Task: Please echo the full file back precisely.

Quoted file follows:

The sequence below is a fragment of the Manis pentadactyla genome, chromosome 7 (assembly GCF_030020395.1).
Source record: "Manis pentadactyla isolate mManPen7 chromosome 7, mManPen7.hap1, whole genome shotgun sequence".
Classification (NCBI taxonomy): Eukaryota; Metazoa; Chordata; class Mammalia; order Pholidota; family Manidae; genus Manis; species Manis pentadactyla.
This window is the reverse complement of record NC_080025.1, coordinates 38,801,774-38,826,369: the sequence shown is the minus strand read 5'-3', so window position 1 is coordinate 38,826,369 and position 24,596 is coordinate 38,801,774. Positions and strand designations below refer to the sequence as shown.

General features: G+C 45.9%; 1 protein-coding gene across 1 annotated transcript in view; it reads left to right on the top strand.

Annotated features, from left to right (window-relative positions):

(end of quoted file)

The sequence below is a fragment of the Manis pentadactyla genome, chromosome 7 (assembly GCF_030020395.1).
Source record: "Manis pentadactyla isolate mManPen7 chromosome 7, mManPen7.hap1, whole genome shotgun sequence".
Classification (NCBI taxonomy): Eukaryota; Metazoa; Chordata; class Mammalia; order Pholidota; family Manidae; genus Manis; species Manis pentadactyla.
This window is the reverse complement of record NC_080025.1, coordinates 38,801,774-38,826,369: the sequence shown is the minus strand read 5'-3', so window position 1 is coordinate 38,826,369 and position 24,596 is coordinate 38,801,774. Positions and strand designations below refer to the sequence as shown.

General features: G+C 45.9%; 1 protein-coding gene across 1 annotated transcript in view; it reads left to right on the top strand.

Annotated features, from left to right (window-relative positions):